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Computer specialist contends his views cost him his job at JPL

A computer specialist rankled some of his JPL co-workers by pressing intelligent design and other issues at work. Now a judge must decide if that is why he was laid off.

April 30, 2012|By Ashley Powers, Los Angeles Times
  • David Coppedge is suing JPL, the NASA center in La Cañada-Flintridge, for wrongful termination. A judge heard closing arguments this month.
David Coppedge is suing JPL, the NASA center in La Cañada-Flintridge,… (Nick Ut, Associated Press )

David Coppedge's co-workers at one of the nation's most prominent scientific institutions didn't have to guess his theory as to how the universe was created. He offered to lend them DVDs advocating intelligent design.

An evangelical Christian, he also asked that the holiday potluck at NASA's Jet Propulsion Laboratory be renamed the Christmas potluck and sparred with at least one colleague over their divergent views on Proposition 8, which banned gay marriage in California.

Coppedge's zest for hot-button topics rankled some co-workers at the facility in La Cañada Flintridge, who complained about him to management. But did it eventually cost him his job?

That's the question a Los Angeles County Superior Court judge presiding over Coppedge's wrongful termination lawsuit is expected to decide in the coming months. JPL, which Caltech manages for NASA, contends Coppedge was laid off in 2011 as part of massive cutbacks because his skill set was outdated and his attitude obstinate.

"What happened to David Coppedge — really what David Coppedge did to himself — had nothing to do with intelligent design or religion but with his own stubbornness," defense attorney Cameron Fox said during closing arguments this month.

To anti-evolution forces, however, Coppedge is a warrior on the front lines of the national evolution debate. They've seized on his otherwise humdrum lawsuit, showering it with resources and publicity.

In fact, defense attorneys alleged in court papers that Coppedge and his supporters were pursuing the case in part to promote intelligent design. In general, its adherents say life is too complex to have stemmed from evolution alone and distinguish themselves from creationists by not tying their beliefs specifically to the Bible.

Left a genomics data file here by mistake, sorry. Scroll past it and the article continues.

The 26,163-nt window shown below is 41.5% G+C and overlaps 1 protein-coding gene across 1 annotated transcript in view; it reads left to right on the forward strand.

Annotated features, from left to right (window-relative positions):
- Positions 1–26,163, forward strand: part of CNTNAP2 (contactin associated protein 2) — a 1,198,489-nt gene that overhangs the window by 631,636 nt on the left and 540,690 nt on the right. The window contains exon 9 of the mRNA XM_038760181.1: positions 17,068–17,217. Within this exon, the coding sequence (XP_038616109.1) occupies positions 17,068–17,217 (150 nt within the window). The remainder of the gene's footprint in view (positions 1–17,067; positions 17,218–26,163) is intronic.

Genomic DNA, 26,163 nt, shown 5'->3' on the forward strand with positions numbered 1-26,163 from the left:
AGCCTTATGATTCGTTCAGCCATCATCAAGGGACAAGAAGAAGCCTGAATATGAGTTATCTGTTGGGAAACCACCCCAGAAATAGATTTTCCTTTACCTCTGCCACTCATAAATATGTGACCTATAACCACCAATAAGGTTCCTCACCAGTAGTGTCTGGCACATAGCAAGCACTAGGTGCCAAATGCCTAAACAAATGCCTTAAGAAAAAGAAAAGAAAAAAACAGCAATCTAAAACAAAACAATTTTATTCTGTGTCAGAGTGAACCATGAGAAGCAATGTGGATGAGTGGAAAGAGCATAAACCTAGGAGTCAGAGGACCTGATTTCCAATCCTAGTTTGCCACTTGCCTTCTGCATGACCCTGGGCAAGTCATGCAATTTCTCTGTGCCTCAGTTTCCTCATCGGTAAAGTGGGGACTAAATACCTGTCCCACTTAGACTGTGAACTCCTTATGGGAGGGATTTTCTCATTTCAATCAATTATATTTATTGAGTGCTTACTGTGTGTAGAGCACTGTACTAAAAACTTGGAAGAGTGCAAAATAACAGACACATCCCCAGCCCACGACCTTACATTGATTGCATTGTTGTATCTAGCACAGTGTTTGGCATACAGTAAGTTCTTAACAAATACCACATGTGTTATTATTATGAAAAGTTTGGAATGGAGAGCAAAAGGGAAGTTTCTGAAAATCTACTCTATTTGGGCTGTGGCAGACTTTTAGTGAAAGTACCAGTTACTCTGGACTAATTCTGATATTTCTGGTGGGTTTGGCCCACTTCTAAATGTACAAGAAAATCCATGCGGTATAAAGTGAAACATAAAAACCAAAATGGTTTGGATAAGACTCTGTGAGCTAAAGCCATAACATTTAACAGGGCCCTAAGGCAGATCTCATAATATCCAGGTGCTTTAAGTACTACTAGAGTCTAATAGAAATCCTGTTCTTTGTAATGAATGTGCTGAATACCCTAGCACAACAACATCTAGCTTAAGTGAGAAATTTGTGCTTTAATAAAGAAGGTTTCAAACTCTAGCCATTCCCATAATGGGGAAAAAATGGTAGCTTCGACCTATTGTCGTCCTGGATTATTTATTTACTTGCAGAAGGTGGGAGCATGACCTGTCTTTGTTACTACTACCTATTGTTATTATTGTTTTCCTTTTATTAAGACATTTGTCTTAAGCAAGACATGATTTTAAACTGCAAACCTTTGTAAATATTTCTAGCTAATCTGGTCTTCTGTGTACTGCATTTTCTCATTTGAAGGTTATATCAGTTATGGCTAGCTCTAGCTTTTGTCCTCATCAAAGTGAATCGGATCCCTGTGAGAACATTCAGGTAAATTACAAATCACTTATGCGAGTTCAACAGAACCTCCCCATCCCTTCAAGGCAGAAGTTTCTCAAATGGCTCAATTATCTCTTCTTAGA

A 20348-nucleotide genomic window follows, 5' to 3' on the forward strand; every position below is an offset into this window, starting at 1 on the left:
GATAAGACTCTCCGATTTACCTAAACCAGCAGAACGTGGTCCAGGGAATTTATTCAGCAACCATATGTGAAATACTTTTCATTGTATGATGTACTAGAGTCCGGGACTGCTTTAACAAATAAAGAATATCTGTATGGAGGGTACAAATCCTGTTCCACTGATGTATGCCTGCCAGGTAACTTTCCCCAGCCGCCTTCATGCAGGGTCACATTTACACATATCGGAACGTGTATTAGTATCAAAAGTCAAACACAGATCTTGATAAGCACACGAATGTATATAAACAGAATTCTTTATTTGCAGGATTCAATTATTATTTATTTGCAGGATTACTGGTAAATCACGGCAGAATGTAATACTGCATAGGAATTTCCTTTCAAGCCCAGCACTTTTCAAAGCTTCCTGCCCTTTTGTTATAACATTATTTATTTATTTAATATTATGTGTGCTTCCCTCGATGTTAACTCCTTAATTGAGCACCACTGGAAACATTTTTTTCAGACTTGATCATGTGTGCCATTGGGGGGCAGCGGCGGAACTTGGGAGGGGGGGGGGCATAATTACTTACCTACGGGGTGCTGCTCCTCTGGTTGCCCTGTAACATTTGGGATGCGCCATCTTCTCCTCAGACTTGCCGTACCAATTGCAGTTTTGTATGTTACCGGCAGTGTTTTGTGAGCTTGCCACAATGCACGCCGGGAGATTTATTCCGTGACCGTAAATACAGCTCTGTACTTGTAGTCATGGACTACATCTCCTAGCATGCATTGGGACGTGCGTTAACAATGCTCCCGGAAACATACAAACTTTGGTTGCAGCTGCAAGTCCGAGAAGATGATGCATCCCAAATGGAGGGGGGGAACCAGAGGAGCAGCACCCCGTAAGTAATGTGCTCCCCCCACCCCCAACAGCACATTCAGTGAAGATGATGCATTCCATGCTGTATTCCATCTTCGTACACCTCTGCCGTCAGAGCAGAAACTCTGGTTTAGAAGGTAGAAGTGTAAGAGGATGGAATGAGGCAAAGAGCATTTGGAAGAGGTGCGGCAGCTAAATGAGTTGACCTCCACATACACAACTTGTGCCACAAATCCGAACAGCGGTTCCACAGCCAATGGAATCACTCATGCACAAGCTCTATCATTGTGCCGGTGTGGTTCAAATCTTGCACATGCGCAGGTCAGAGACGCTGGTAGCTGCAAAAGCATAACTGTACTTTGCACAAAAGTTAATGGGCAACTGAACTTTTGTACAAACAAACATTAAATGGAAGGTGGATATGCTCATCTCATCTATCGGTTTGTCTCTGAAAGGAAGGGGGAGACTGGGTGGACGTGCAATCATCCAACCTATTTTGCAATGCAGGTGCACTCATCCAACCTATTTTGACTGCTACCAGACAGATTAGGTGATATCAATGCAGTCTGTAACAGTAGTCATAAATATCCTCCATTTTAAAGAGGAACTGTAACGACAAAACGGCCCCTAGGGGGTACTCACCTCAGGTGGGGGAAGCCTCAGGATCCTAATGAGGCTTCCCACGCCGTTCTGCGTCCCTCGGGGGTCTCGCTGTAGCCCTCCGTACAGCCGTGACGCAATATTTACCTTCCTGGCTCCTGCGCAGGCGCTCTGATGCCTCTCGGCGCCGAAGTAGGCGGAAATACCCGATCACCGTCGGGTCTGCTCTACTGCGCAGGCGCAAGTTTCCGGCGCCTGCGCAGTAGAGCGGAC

Coppedge found his lawyer, William Becker, through the Alliance Defense Fund, a Christian group that's also helping fund Coppedge's defense. Becker has also worked with the Discovery Institute, a prominent intelligent design group based in Seattle and a key force in helping portray Coppedge as a victim of religious bigotry.

"There is a worldview war in this country," Becker said in an interview. "There's a battle between people who think religious people are trying to disrupt the integrity of the scientific method and those who know we're not."

The intelligent design crowd has won some victories in recent years, including a new law in Tennessee that allows teachers to question evolution and global warming in their classrooms. Opponents derided it as the "monkey bill," a nod to the 1925 Scopes Monkey Trial, in which a Tennessee man was prosecuted for teaching evolution.

But the attention lavished on the Coppedge case shows that the anti-evolution community is also invested in trying to win lower-level battles. For example, the American Freedom Alliance successfully sued the California Science Center after it canceled a screening of an intelligent design film in 2009.

Critics said it's a sign of desperation. "The creationists keep losing," said Glenn Branch, deputy director of the National Center for Science Education in Oakland. "They lost the science battle years ago." He said latching onto the Coppedge case feeds a "narrative of victimization" that paints science and academia as hostile to religion.

But Discovery Institute representatives said their strategy is sound. Any spat, however small, is another opportunity to air their views. The institute sent a spokesman to the Coppedge closing arguments to field questions from reporters, and one of its fellows has regularly blogged about the trial.

"It fits another tile in the mosaic that will eventually be recognized as demonstrating that the scientific 'consensus' against intelligent design is the product of intimidation and group think," fellow David Klinghoffer wrote before opening statements in March. "Coppedge has already contributed his tile."

For all the online buildup, the details of the Coppedge case are somewhat run-of-the-mill. Coppedge is a computer specialist who started as a JPL contractor in 1996. He was eventually brought onto the systems administration staff and given the title of "team lead." He worked on computer networks for Cassini, the first spacecraft to orbit Saturn and its moons.

A bespectacled, white-bearded man, Coppedge never hid his embrace of intelligent design. He maintained a website dedicated to it and sat on the board of Illustra Media, which produces intelligent design DVDs. He tried to get his co-workers to watch at least two of them: "Unlocking the Mystery of Life" and "The Privileged Planet."

In 2009, one co-worker balked. She said Coppedge's DVD had a sticky note that listed fellow colleagues and, next to one name, the phrase "try again." She complained to a supervisor, who told Coppedge to "stop pushing your religion," Coppedge said.

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